After two-and-a-half years spent making best-of lists and an appearance on the local ABC station, the health department shut down the stand. Ochoa was lost again. But he partnered with Paul Yoo, a frequent customer at the stand, to open a brick-and-mortar Mexicali downtown months later. His future partner at Salazar, Billy Silverman, was another customer who had found him in the parking lot.
Ochoa, of course, isn't the only chef who rose to prominence slinging tacos outside.
Ochoa's friend Wes Avila is opening a brick-and-mortar version of Guerrilla Tacos, a critically acclaimed truck that sells uni tostadas and foie gras tacos. And everybody knows how Roy Choi revolutionized the food-truck scene with the Korean tacos from his Kogi trucks. Choi, who now has restaurants all over the city including his game-changing Locol fast-food spot in Watts, also knows how uncertain the street food business can be.
"When we started moving lunches, that's when we started building relationships," Choi recalls of his one of his early downtown locations. "We were at 9th and Hope. We ran that spot for a year and half. That was a beautiful spot until we got kicked out."
But now L.A. has many places that are willing to give street food a home. Choi's Locol truck, Guerrilla Tacos and Ochoa's Califas Taco stand have all set up at the Sunday Smorgasburg food market downtown. And high-end restaurant operators want to be down with street vendors in 2017.
The NoMad Truck, which is crisscrossing L.A. until the NoMad hotel opens downtown later this year, sold a Choi chicken burger during its first month. It has parked outside the Line, the Koreatown hotel where Choi runs the restaurants. It has parked outside Salazar. It has parked regularly at Smorgasburg.
"I think Smorgasburg has been an amazing part of our growth," NoMad Truck chef Ashley Abodeely says. "And it's kind of an incubator for new and upcoming restaurants. It's a great way to taste other people's food. It's an amazing community."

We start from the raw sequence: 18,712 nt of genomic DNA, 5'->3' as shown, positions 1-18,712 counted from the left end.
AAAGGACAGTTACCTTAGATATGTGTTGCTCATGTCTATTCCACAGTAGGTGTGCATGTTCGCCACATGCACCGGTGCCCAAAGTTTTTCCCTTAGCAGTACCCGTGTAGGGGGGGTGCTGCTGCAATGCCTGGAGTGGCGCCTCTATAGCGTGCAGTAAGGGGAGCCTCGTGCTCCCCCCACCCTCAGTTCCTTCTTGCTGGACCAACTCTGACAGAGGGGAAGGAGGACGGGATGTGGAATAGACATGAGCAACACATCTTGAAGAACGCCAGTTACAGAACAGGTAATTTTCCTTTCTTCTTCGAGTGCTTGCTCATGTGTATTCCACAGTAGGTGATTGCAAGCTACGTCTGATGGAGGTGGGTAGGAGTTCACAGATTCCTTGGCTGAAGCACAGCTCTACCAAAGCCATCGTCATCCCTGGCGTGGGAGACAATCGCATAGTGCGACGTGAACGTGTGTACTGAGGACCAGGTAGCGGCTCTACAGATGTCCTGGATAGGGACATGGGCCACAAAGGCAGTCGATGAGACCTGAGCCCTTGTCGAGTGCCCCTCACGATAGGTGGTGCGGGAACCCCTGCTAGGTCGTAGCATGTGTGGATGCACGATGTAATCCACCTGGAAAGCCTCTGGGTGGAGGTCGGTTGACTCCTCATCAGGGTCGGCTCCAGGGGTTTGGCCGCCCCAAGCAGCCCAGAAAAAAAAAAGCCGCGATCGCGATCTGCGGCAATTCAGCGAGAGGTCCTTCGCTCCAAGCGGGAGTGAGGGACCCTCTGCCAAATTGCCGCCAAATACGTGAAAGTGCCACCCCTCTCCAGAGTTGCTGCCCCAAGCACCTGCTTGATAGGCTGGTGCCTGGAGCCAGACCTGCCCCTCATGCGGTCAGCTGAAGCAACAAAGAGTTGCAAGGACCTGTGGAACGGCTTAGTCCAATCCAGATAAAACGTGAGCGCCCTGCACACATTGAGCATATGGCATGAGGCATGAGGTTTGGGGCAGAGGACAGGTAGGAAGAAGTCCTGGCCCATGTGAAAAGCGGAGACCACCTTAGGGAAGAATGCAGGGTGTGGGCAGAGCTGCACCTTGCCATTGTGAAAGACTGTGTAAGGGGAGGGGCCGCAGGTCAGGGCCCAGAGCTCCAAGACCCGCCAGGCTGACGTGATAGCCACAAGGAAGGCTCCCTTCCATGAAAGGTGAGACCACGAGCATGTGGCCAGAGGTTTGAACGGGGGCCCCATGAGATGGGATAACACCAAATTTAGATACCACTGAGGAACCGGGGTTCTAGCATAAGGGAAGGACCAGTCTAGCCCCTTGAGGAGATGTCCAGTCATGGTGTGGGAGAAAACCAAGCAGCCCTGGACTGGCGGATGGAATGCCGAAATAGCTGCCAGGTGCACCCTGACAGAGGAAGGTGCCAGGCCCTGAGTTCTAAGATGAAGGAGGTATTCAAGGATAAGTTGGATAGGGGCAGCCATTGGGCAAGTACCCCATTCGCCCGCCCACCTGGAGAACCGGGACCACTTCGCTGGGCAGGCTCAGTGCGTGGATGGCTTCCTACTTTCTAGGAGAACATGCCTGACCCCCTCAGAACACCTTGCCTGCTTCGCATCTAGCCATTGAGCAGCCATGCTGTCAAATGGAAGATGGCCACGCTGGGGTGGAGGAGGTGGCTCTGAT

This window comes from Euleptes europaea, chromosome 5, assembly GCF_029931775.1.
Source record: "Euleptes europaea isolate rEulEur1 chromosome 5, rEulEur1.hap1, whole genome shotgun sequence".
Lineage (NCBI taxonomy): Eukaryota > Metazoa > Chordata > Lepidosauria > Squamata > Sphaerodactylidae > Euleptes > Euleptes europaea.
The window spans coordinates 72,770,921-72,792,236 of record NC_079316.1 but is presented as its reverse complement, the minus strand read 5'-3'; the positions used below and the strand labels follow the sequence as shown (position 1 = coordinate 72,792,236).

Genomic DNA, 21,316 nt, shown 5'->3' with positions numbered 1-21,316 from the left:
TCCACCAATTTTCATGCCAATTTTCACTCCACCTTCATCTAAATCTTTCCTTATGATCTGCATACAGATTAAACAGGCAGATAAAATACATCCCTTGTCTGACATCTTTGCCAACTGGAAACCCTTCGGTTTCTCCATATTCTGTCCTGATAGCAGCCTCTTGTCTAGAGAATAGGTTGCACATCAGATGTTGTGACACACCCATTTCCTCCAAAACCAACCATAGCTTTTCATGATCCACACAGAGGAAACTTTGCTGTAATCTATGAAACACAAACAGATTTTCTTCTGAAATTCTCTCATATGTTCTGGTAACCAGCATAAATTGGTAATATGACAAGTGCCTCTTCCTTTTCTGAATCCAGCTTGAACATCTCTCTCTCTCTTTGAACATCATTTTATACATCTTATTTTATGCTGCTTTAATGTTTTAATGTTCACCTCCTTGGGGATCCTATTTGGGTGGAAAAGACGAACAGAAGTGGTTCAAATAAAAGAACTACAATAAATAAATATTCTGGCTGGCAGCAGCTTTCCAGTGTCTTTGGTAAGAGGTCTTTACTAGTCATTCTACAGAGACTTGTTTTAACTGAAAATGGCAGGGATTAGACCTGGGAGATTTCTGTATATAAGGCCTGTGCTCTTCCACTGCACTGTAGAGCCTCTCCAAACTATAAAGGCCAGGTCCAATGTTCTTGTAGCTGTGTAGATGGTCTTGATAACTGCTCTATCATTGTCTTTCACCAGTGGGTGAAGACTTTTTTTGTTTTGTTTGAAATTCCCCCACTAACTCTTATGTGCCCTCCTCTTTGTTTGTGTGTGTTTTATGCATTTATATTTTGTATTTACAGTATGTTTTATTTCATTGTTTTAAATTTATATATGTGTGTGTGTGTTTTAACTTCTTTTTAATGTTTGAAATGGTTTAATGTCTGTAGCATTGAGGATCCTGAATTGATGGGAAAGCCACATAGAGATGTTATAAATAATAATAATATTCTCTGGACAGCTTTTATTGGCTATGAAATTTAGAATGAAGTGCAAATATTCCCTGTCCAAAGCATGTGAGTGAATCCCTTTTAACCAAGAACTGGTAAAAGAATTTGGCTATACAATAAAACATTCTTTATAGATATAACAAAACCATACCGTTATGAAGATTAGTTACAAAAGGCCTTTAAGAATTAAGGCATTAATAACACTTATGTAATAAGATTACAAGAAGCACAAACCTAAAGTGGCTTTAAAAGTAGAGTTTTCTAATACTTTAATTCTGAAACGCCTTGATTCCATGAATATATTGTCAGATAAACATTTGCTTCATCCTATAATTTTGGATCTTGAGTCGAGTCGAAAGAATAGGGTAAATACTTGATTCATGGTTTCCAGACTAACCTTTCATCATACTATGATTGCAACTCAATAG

On the first Friday night the Nomad Truck parked outside the Line, a woman who's long been selling hot dogs on that block showed up around 11. The hotel staff approached her to explain that the truck wouldn't always be there and that she would always be welcome outside the hotel.
"The reason we're doing this truck is to get to know neighborhoods," NoMad project manager Brandon Laterveer says. "The last thing we would ever want to do is disrupt it. The managers of the hotel were a little worried because they didn't want to upset the hot dog lady. She's just as much a part of that block as anybody. They talked to her, and she was completely fine, she was happy to be there. Honestly, she was a little busier than we were that night. It smelled so good. We actually got a hot dog from her."
This is L.A., where chefs like Ochoa believe that "competition is good, and everyone has the right to hustle."
Or as Choi posted on Instagram recently, "As a street vendor in L.A., of which I'm one, the true mountaintop, the kwan, is to be one day as efficient and compact as the hot dog ladies. That's my dream. When I'm there, if I ever get there, I'll know it's my time to leave this earth. Until then, they are the benchmark."
Chefs like Choi, who was unemployed when he started Kogi, know where they come from and really do respect the hustle of others. Salazar buys chorizo from Humberto "The Chori-Man" Raygoza, who became known a few years ago for the fantastic sausages he made in his home and sold to restaurants and bars. (Raygoza has also cooked at Smorgasburg.)
"I like the guy and I want to support him," Ochoa says. "He reminds me of me."
And even though he has wildly successful restaurants and plenty of offers to open new spaces, Ochoa still thinks about the magic of cooking food in a parking lot. He remembers having almost no overhead, paying a couple of guys $50 each for four hours of work, grilling until he ran out of food, selling 800-plus tacos in a night and leaving with more than $1,500.
"Honestly, I get why some people don't want to go legit," he says. "They just want to be an illegal street-food vendor because your profit margins are ridiculous."
Ochoa might be back with his own downtown stand soon enough.
"It all goes back to me being a street-food vendor," he says. "I have no shame in it. I love the fact that I started that way. I even thought about if they legalize the street stands, I would love to start a street stand where I started, First and Beaudry. I'd start slinging tacos there once a week, be there myself making these tacos. I think it'd be cool."